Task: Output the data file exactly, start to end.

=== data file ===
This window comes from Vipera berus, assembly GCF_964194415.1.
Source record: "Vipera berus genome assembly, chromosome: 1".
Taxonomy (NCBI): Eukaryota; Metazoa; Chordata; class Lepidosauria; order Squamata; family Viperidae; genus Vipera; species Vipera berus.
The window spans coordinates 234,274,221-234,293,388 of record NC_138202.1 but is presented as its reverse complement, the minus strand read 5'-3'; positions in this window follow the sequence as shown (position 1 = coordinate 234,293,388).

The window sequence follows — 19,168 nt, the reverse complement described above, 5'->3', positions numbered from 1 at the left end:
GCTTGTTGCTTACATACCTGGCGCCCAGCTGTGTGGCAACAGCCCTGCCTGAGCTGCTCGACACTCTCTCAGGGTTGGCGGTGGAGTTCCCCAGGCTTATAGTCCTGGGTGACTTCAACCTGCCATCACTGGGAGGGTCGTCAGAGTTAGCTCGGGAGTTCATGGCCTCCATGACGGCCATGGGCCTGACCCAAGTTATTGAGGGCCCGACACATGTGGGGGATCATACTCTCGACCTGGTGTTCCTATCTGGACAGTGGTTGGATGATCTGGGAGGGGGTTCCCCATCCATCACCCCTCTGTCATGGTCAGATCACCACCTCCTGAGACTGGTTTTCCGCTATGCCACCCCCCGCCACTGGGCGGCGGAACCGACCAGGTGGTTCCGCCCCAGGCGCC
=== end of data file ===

This window comes from Vipera berus, assembly GCF_964194415.1.
Source record: "Vipera berus genome assembly, chromosome: 1".
Taxonomy (NCBI): Eukaryota; Metazoa; Chordata; class Lepidosauria; order Squamata; family Viperidae; genus Vipera; species Vipera berus.
The window spans coordinates 234,274,221-234,293,388 of record NC_138202.1 but is presented as its reverse complement, the minus strand read 5'-3'; positions in this window follow the sequence as shown (position 1 = coordinate 234,293,388).

The window sequence follows — 19,168 nt, the reverse complement described above, 5'->3', positions numbered from 1 at the left end:
GCTTGTTGCTTACATACCTGGCGCCCAGCTGTGTGGCAACAGCCCTGCCTGAGCTGCTCGACACTCTCTCAGGGTTGGCGGTGGAGTTCCCCAGGCTTATAGTCCTGGGTGACTTCAACCTGCCATCACTGGGAGGGTCGTCAGAGTTAGCTCGGGAGTTCATGGCCTCCATGACGGCCATGGGCCTGACCCAAGTTATTGAGGGCCCGACACATGTGGGGGATCATACTCTCGACCTGGTGTTCCTATCTGGACAGTGGTTGGATGATCTGGGAGGGGGTTCCCCATCCATCACCCCTCTGTCATGGTCAGATCACCACCTCCTGAGACTGGTTTTCCGCTATGCCACCCCCCGCCACTGGGCGGCGGAACCGACCAGGTGGTTCCGCCCCAGGCGCC